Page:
This Wash Post editorial is about the dumbest thing I've read yet on the latest Middle East conflict:
In other words, the current warfare in Lebanon, Gaza and Israel stems not from Israel's occupation of Arab lands or its holding of Palestinian and Lebanese prisoners, but from a blatant bid by Iran and Syria and their allies in Hamas and Hezbollah to stop the creation of a democratic Palestinian state in the West Bank and Gaza and the parallel consolidation of a democracy in Lebanon.
So, Hamas, which surprisingly won control over the Palestinian Authority in recent elections, is trying "to stop the creation of a democratic Palestinian state in the West Bank and Gaza..."? That makes no sense. Same with Hezbollah. They're trying "to stop...the parallel consolidation of a democracy in Lebanon"? What does that mean? Now, I doubt Hamas and Hezbollah care anything about democracy, liberal or otherwise. But to suggest that Hamas and Hezbollah--spurred on by their patrons in Syria and Iran of course--are deliberately self-sabotaging their own societies strikes me as pretty way off the mark.
Richard Cohen, of all people, may be closer to the truth when he suggests here that the latest outbreak of violence between Israel and its neighbors has an air of historical determinism about it:
The greatest mistake Israel could make at the moment is to forget that Israel itself is a mistake. It is an honest mistake, a well-intentioned mistake, a mistake for which no one is culpable, but the idea of creating a nation of European Jews in an area of Arab Muslims (and some Christians) has produced a century of warfare and terrorism of the sort we are seeing now. Israel fights Hezbollah in the north and Hamas in the south, but its most formidable enemy is history itself.
At the same time, Egypt and Jordan, which have previously and unsuccessfully warred against Israel, have more or less come around to Israel's regional presence (and hegemony) and have established peace and normal diplomatic relations with it. That there are still forces within both nominally friendly and officially unfriendly countries, however, suggests that the conflict remains largely intractible and highly complex.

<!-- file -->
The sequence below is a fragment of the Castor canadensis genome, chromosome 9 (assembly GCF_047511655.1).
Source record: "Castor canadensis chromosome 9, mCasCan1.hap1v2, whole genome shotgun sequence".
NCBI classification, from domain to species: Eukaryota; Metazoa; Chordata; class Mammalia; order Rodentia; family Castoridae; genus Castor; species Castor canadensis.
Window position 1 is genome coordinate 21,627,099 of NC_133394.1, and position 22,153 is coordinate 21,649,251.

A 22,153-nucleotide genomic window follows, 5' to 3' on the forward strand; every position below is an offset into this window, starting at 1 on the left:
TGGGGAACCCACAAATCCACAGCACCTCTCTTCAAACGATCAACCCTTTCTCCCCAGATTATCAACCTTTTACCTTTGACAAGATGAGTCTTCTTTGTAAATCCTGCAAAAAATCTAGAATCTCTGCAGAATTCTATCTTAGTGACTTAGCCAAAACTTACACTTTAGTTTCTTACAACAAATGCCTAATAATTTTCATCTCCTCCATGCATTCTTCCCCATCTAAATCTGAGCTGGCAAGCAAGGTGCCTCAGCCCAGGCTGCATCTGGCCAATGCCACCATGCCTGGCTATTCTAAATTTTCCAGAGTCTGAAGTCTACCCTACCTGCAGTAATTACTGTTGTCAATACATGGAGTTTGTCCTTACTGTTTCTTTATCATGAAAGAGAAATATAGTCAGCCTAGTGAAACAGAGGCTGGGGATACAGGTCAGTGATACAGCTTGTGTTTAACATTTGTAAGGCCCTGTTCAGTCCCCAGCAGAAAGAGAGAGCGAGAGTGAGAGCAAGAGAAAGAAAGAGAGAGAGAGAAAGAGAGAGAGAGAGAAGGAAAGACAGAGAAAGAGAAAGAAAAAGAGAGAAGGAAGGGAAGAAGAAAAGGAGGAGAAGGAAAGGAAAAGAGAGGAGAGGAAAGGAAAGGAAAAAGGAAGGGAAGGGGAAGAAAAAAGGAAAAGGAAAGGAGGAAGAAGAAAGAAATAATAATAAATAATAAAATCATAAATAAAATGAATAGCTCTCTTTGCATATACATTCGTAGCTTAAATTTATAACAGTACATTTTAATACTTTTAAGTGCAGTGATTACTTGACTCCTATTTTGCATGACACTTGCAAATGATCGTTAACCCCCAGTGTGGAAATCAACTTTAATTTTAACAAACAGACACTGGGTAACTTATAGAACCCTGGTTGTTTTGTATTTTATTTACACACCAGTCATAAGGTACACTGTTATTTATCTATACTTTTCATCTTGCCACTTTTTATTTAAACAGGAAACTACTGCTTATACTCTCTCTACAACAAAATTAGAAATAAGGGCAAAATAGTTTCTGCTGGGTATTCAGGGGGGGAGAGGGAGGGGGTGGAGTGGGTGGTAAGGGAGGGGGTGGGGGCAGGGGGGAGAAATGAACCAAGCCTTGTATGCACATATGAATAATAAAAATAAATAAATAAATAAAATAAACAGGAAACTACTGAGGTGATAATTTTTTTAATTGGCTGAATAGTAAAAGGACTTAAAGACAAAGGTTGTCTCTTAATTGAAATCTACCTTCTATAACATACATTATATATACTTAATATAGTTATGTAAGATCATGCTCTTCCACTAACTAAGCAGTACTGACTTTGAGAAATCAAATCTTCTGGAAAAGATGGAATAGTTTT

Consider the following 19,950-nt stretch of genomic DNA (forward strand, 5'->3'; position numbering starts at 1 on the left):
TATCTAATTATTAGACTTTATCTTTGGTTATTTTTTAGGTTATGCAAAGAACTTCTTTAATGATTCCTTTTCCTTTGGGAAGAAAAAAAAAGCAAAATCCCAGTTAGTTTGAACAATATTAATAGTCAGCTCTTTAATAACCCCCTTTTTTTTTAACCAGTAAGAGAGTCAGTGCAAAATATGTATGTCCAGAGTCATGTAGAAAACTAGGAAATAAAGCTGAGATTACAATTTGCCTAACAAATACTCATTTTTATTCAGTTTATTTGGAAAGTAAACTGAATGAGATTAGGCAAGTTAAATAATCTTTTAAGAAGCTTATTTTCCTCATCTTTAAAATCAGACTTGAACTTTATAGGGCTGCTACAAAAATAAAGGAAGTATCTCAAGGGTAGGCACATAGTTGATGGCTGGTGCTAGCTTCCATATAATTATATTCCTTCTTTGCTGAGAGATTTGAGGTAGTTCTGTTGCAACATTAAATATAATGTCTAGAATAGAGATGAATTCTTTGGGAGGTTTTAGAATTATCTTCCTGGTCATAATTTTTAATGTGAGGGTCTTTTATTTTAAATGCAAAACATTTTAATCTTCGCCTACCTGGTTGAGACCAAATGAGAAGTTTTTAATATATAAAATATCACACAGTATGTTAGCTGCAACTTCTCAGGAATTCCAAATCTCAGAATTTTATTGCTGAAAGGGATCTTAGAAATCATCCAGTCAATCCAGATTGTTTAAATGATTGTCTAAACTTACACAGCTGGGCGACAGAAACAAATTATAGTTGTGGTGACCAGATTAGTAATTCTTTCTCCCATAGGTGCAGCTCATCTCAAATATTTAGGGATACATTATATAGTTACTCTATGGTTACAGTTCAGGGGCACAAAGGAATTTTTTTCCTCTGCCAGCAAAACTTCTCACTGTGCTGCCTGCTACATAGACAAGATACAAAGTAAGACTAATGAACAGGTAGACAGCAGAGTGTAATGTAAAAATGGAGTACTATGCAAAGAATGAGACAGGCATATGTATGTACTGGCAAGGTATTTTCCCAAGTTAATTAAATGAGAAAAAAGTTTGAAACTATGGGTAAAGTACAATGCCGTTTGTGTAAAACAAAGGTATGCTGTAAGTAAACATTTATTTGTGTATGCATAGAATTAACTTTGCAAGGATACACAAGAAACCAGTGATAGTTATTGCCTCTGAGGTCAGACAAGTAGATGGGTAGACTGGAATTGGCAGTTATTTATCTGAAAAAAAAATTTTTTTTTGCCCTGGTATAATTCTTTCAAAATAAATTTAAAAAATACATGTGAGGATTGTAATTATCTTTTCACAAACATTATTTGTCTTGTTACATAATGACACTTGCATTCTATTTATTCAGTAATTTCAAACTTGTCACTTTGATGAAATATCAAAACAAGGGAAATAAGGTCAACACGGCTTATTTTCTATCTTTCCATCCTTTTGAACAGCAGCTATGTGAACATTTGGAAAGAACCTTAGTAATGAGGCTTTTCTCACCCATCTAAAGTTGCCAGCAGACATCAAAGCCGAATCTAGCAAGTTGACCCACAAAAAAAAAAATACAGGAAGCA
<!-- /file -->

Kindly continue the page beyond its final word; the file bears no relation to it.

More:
The latter is perhaps why the Bush administration has taken a reserved posture on the conflict and in contrast to its GWOT and Operation Iraqi Freedom days, recognizes an ambiguity here that is either not amenable to simplistic black and white depictions or in any event, presents conditions that do not lend easily lend themselves to simple, dramatic solutions or modes of intervention.
All of which is to say the world of puritanical neo-conservatism is not happy with the Bush administration's words and actions so far. Seemingly unaware of ongoing conflicts in Afghanistan and Iraq, the neo-con machinery is geering up for another war or wars for someone else's children to fight. Even normally moral absolutionist commentators such as George Will are at the breaking point with his movement's ideologues:
The administration, justly criticized for its Iraq premises and their execution, is suddenly receiving some criticism so untethered from reality as to defy caricature. The national, ethnic and religious dynamics of the Middle East are opaque to most people, but to the Weekly Standard -- voice of a spectacularly misnamed radicalism, "neoconservatism" -- everything is crystal clear: Iran is the key to everything .
"No Islamic Republic of Iran, no Hezbollah. No Islamic Republic of Iran, no one to prop up the Assad regime in Syria. No Iranian support for Syria . . ." You get the drift. So, the Weekly Standard says:
"We might consider countering this act of Iranian aggression with a military strike against Iranian nuclear facilities. Why wait? Does anyone think a nuclear Iran can be contained? That the current regime will negotiate in good faith? It would be easier to act sooner rather than later. Yes, there would be repercussions -- and they would be healthy ones, showing a strong America that has rejected further appeasement."
"Why wait?" Perhaps because the U.S. military has enough on its plate in the deteriorating wars in Afghanistan and Iraq, which both border Iran. And perhaps because containment, although of uncertain success, did work against Stalin and his successors, and might be preferable to a war against a nation much larger and more formidable than Iraq. And if Bashar Assad's regime does not fall after the Weekly Standard's hoped-for third war, with Iran, does the magazine hope for a fourth?
As for the "healthy" repercussions that the Weekly Standard is so eager to experience from yet another war: One envies that publication's powers of prophecy but wishes it had exercised them on the nation's behalf before all of the surprises -- all of them unpleasant -- that Iraq has inflicted. And regarding the "appeasement" that the Weekly Standard decries: Does the magazine really wish the administration had heeded its earlier (Dec. 20, 2004) editorial advocating war with yet another nation -- the bombing of Syria?